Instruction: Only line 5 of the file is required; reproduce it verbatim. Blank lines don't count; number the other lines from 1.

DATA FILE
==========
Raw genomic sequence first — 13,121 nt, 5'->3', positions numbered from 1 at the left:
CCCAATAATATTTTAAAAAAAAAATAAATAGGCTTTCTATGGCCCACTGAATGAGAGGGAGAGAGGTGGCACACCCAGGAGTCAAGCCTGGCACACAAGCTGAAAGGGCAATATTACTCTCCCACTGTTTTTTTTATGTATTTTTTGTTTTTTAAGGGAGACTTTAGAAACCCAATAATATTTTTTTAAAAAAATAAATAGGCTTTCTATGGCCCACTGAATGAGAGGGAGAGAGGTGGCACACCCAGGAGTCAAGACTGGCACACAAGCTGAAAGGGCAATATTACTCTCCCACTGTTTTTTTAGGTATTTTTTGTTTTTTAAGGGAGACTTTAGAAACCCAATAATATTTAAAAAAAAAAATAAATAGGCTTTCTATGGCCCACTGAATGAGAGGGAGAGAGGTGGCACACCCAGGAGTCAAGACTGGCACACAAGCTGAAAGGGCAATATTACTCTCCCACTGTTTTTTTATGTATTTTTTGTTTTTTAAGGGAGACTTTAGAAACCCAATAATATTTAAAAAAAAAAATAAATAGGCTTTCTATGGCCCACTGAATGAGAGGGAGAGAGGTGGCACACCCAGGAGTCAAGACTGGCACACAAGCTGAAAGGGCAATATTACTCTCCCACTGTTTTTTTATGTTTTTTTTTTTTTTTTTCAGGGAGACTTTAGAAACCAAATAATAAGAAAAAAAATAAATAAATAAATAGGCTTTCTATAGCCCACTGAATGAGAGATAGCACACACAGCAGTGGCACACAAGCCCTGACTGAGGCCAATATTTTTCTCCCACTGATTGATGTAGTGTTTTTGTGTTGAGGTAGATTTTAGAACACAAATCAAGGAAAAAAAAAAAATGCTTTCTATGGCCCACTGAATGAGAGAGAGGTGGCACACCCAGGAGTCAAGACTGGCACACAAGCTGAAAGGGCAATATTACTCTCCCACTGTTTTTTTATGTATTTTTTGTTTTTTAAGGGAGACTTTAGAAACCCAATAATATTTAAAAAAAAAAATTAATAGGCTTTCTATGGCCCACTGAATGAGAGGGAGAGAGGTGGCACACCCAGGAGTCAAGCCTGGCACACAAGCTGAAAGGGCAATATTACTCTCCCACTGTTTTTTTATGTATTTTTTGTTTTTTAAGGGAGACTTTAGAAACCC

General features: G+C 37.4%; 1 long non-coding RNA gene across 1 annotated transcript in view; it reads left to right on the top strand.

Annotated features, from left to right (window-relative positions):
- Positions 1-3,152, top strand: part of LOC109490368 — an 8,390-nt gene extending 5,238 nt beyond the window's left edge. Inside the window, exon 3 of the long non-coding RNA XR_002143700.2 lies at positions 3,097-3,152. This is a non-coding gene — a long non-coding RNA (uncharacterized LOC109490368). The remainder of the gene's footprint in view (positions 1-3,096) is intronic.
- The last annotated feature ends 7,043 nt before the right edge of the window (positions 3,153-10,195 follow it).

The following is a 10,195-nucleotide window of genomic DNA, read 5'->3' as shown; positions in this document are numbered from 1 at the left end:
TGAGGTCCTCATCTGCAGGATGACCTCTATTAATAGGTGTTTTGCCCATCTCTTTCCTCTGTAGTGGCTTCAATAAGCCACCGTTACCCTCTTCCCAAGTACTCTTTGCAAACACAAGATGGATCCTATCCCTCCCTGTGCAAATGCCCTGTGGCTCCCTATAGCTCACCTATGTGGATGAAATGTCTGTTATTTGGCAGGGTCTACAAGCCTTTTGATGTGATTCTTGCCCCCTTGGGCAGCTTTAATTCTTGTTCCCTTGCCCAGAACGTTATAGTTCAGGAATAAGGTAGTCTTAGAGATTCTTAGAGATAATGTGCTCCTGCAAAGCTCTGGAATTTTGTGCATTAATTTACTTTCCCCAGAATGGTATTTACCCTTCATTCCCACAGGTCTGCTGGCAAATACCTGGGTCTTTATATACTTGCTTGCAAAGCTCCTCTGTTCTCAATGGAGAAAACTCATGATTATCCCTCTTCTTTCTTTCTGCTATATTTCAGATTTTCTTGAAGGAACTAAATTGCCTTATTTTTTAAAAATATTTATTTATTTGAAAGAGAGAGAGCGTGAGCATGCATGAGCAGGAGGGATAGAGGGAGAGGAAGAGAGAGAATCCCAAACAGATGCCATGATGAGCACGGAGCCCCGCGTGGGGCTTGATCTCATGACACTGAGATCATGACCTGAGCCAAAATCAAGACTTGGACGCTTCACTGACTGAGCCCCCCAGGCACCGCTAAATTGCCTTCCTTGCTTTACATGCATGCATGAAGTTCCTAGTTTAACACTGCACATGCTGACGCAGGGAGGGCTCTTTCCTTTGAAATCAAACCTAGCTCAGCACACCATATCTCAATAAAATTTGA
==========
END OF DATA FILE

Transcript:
- Positions 1-3,152, top strand: part of LOC109490368 — an 8,390-nt gene extending 5,238 nt beyond the window's left edge. Inside the window, exon 3 of the long non-coding RNA XR_002143700.2 lies at positions 3,097-3,152. This is a non-coding gene — a long non-coding RNA (uncharacterized LOC109490368). The remainder of the gene's footprint in view (positions 1-3,096) is intronic.